This article is authored by Kirti Bhushan, a student of Campus Law Centre, University of Delhi. The author seeks to explain briefly the role of the present case in the growth of the concept of nervous shock in one branch of Law i.e. Law of Torts.

Case Number

[1953] 1 All E.R. 617.

Equivalent Citation

[1953] 1 QB 429


Lord Justice Denning

Relevant Concepts of Law

Nervous Shock and Negligence under the Law of Torts.

Facts of the Case

In the present case, a taxi driver negligently backed his taxi. Owing to this act of the driver, a child behind his taxi, on a tricycle, got slightly injured. The mother of the child saw the taxi running into the tricycle of his child from seventy to eighty yards away but she did not see her child at that time. Consequently, the mother suffered shock due to the incident. Thus, the mother filed a claim for seeking damages from the driver claiming that she suffered a shock owing to the driver’s negligent driving and claiming him to be held liable for the same.

Issues Before the Court

Whether an action will lie for nervous shock, where the shock results, not from apprehension of injury to himself, but from fear of another’s safety?

In other words, whether the taxi-driver could reasonably have FORESEEN the risk of damage to her and thus is liable to pay the same?

Ratio of the Case

The taxi driver could have contemplated the injury has been inflicted on the child as his tricycle was behind his taxi while he was reversing the same but he could not have contemplated that the mother of the child could have suffered shock as she was seventy to eighty yards away from the place of incident. She suffered the shock merely at the sight of the tricycle being hit by the taxi. The child was the primary victim and if any sort of nervous shock could have been caused to or suffered by him, the taxi driver would have been liable. But the mother, who was not the victim in the case and was merely a spectator, cannot hold the driver liable for any damages caused to her because the driver could not have foreseen any damage to her. The Lord Justice Denning applied the principles laid down in Bourhill v. Young and held that “the driver could not have reasonably foreseen, that to back a cab in the way in which he did, would cause the injury complained of or any injury to the child’s mother, and that therefore owed no duty of care to her.”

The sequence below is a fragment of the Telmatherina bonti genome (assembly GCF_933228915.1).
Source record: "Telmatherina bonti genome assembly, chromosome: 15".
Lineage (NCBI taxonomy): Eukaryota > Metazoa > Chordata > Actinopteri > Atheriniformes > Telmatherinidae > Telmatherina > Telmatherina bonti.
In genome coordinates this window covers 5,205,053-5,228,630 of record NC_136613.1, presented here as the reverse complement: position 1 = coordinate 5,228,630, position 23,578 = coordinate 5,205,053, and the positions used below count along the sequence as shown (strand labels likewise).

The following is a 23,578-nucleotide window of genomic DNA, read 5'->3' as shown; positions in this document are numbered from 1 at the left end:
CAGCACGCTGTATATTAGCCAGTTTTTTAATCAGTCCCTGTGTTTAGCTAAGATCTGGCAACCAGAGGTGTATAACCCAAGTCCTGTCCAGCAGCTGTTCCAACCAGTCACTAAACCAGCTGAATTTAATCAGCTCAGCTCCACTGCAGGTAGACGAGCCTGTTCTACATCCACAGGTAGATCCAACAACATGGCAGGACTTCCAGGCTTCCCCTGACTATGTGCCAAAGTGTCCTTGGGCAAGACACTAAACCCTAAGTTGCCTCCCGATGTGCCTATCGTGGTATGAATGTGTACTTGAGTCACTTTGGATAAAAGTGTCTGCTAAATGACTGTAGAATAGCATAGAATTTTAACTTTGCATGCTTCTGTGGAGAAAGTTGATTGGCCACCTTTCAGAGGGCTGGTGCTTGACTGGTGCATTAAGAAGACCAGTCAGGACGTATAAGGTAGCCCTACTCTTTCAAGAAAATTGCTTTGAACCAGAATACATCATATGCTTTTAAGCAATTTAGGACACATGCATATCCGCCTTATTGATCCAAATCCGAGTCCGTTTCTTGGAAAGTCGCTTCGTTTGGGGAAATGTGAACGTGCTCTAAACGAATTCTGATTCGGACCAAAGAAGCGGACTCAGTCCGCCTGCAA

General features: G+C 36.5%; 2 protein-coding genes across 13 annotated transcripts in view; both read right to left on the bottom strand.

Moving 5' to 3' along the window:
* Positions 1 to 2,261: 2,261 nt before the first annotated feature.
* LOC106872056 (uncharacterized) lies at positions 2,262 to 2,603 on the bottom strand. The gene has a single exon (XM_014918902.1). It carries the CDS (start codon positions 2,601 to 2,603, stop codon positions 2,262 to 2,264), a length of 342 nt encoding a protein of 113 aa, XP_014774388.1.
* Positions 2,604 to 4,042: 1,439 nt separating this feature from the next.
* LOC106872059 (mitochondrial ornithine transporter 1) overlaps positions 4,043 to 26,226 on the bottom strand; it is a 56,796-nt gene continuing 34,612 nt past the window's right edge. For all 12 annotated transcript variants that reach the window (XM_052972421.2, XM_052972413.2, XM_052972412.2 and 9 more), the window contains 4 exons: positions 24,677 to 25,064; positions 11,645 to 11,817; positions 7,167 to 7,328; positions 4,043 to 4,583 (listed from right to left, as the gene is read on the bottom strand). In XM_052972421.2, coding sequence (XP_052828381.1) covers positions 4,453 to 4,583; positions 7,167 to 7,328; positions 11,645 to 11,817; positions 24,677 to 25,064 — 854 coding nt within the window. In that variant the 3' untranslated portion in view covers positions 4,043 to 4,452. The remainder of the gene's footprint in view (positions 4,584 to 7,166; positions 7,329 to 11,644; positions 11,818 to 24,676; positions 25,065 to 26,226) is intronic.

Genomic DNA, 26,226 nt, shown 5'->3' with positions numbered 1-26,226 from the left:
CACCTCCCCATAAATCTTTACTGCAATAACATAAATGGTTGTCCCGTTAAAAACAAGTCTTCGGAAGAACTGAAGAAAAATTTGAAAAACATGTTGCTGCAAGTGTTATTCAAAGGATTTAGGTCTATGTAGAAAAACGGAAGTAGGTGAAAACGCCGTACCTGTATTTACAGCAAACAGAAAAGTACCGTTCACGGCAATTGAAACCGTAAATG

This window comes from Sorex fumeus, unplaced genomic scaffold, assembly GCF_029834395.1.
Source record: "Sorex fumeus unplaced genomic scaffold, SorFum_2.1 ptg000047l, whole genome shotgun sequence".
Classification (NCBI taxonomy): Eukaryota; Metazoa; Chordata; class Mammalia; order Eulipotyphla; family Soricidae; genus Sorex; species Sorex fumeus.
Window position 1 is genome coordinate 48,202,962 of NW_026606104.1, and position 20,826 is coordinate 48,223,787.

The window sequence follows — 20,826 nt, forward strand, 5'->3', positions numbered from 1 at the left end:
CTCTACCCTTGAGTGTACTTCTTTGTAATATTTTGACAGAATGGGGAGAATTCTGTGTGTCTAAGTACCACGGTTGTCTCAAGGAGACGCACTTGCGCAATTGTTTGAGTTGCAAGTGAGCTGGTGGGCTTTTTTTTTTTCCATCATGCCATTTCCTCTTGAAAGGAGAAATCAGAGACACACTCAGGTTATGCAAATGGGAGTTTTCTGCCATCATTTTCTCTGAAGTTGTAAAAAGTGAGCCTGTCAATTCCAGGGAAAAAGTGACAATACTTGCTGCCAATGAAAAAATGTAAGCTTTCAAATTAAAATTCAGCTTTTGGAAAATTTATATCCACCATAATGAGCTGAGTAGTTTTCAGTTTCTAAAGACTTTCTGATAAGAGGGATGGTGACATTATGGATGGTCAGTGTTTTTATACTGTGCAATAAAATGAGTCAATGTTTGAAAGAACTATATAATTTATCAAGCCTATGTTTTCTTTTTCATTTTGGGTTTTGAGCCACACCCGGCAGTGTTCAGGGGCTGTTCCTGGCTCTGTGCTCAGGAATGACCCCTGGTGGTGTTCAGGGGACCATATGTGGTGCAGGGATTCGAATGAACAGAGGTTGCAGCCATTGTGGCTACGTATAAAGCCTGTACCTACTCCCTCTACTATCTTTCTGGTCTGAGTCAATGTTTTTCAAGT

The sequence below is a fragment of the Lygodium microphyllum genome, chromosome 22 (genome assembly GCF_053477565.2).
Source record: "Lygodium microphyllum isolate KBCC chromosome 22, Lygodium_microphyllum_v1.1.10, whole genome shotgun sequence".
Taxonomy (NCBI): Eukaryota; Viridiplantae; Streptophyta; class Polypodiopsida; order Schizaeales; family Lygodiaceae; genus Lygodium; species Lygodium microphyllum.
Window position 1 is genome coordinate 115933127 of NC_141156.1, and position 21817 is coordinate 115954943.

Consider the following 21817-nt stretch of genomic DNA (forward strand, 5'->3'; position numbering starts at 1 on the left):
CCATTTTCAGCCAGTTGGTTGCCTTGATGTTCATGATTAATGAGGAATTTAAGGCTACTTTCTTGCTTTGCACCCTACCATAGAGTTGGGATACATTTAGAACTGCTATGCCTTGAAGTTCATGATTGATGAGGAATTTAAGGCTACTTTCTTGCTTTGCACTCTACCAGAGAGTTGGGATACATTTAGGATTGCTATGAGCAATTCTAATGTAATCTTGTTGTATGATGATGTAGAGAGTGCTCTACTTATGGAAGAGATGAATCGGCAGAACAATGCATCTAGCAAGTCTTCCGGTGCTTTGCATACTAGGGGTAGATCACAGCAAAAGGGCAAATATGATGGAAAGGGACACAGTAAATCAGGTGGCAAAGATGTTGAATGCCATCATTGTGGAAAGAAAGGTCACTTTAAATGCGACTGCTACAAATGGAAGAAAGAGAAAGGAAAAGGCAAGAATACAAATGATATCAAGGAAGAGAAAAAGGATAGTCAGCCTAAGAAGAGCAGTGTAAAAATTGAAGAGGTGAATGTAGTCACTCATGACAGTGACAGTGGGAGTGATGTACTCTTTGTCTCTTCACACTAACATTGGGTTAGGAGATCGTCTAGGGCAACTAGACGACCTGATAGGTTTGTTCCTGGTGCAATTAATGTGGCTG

Lord Justice Denning further said, “‘there can be no doubt since Bourhill v. Young that the test of liability for shock is foreseeability of injury by shock.’ A person ‘who suffers shock on being told of an accident to a loved one’ cannot recover damages from the negligent party on that account.”

Decision of the Court

As the taxi driver did not have any duty to care towards the mother of the child, she did not succeed in her claim to hold the taxi driver liable. Thus, the case of the mother was dismissed. The taxi driver was not held liable. The taxi driver was held liable only to the extent that the negligent driving resulted in a slight injury to the child and was held liable to pay damages to the child only.


Therefore, this case acknowledged that the test for liability of mental injury is based on the foreseeability of the injury caused. There cannot arise an action if a mere spectator who suffers the injury or nervous shock owing to the incident of negligence but is so distant that the negligent party could not foresee any damage being caused to such party.

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